SpaceDaily Contributor
$5 Billed Once

credit card or paypal
SpaceDaily Monthly Supporter
$5 Billed Monthly

paypal only

Comment using your Disqus, Facebook, Google or Twitter login.

Share this article via these popular social media networks DiggDigg RedditReddit GoogleGoogle

Beijing evicts migrants onto cold streets, sparking outcry

Russia opens commission into 'nuclear incident' report

Seven 'trapped' after cargo ships collide off south China

China port city blast caused by illegal explosives: police

New way to write magnetic info could pave the way for hardware neural networks

Device could reduce the carbon footprint of ethylene production

Researchers inadvertently boost surface area of nickel nanoparticles for catalysis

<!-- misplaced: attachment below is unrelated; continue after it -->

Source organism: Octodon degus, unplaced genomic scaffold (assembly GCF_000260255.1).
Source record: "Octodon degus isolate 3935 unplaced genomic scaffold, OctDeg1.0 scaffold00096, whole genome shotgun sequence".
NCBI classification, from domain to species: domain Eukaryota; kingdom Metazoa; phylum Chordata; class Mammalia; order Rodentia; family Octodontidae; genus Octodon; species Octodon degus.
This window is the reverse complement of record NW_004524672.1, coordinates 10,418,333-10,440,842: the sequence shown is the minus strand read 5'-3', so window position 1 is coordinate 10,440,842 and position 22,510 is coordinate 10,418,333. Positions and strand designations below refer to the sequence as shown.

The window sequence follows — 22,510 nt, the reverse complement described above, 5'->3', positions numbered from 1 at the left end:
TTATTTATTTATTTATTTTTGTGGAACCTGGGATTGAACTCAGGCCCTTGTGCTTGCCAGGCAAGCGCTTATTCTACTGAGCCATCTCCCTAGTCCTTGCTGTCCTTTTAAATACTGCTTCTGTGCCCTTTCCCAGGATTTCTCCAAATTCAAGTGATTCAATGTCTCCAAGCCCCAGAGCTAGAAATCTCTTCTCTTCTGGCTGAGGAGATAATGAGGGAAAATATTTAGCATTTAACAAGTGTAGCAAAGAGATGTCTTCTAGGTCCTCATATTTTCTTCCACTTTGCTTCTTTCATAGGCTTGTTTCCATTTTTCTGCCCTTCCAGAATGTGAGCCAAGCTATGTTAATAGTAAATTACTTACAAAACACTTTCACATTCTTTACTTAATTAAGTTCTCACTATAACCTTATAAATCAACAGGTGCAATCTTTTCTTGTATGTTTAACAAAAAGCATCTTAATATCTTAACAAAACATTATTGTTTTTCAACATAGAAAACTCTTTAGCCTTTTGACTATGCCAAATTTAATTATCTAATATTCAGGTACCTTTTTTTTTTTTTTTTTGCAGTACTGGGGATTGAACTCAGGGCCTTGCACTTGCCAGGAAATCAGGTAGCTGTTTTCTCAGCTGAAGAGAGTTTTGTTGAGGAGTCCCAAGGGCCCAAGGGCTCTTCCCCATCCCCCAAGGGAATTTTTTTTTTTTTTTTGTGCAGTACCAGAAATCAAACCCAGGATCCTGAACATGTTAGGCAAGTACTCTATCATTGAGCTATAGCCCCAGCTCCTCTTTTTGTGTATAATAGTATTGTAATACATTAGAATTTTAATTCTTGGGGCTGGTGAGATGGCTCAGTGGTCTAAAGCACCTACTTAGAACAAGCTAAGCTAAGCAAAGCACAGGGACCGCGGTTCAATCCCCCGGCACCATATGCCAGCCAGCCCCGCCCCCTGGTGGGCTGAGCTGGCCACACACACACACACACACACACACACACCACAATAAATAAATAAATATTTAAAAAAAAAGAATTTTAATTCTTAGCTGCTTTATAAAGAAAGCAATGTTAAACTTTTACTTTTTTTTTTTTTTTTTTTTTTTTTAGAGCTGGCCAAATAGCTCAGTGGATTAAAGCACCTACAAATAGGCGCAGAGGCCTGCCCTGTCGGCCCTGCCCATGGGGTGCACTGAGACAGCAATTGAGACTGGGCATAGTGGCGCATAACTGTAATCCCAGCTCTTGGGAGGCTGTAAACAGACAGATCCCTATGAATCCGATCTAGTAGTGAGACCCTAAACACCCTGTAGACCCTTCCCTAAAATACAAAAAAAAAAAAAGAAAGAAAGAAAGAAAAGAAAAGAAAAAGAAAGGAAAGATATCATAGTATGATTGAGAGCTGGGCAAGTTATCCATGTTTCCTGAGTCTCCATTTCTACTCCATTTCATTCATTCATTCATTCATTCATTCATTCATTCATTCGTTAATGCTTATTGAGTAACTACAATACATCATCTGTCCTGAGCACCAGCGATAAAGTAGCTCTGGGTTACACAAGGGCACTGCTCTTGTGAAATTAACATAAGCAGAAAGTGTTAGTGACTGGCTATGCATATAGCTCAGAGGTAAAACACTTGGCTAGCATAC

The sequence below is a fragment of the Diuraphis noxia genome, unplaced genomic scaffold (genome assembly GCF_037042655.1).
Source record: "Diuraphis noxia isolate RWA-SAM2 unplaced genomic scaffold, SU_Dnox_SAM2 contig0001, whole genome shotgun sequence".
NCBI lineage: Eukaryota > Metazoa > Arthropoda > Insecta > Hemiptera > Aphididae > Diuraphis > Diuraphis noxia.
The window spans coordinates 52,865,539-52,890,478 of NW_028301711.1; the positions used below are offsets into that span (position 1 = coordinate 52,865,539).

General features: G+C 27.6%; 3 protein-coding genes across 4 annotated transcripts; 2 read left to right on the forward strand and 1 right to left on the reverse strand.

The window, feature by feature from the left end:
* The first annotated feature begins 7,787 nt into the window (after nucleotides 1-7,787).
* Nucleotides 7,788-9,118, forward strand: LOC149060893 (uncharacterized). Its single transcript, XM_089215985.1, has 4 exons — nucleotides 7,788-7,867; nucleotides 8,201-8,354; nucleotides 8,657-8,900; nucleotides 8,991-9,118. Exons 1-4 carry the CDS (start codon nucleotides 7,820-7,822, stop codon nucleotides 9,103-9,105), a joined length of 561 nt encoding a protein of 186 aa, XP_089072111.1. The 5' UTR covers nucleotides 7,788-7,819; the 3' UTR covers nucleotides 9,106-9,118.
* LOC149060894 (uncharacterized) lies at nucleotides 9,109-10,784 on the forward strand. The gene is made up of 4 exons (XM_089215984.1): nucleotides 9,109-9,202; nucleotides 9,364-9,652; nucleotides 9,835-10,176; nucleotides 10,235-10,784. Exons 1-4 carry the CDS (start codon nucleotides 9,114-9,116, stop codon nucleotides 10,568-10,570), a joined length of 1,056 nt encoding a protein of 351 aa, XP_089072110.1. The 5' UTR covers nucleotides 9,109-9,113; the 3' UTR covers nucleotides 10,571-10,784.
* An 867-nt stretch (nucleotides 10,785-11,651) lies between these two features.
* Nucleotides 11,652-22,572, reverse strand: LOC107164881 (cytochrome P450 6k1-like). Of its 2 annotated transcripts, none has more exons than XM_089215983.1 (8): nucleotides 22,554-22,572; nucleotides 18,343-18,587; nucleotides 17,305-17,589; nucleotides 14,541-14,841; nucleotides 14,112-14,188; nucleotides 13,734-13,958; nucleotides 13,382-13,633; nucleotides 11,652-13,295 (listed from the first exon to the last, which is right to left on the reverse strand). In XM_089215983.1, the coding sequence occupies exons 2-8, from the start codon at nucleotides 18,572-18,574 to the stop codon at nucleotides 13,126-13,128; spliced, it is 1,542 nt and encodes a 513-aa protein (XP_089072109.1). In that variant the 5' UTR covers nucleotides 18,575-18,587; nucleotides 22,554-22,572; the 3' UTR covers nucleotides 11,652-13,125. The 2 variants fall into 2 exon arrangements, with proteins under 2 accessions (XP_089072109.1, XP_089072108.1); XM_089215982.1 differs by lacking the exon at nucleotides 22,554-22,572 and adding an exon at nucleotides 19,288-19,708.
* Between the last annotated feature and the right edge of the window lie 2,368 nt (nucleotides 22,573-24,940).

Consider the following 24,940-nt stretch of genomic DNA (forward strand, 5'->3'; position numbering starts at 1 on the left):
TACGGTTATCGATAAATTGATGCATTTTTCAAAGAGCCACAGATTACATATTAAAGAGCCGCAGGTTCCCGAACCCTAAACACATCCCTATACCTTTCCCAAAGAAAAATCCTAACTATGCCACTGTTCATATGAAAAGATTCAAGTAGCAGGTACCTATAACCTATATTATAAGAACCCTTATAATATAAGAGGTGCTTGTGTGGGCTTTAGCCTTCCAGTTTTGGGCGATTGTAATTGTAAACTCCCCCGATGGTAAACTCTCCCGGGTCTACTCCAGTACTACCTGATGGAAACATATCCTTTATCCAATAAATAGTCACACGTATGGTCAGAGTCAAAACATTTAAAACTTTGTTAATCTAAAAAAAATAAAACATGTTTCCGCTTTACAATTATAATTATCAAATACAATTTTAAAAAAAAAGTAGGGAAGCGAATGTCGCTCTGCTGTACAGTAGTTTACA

X-rays reveal the biting truth about parrotfish teeth

Why are there no sea snakes in the Atlantic?

The world needs to rethink the value of water

Scientists discover resilient 'heart' of Great Barrier Reef

Children who avoid tap water have lower lead levels but more tooth decay

Antarctic Selfie's Journey to Space via Disruption Tolerant Networking

Antarctic landscape insights keep ice loss forecasts on the radar

Operation IceBridge 2017: The Beauty of Ice

Added Arctic data shows global warming didn't pause

Istanbul anglers keep up tradition despite stocks alarm

Gene discovery may halt worldwide wheat epidemic

Genome of wheat ancestor sequenced

Fighting plant disease at warm temperatures keeps food on the table

Indonesia reopening Bali airport shut by volcanic ash fears

New Zealand says no charges over killer quake building

Bali volcano burns wedding dreams, threatens economy

16 dead, 100 missing as cyclone hits India, Sri Lanka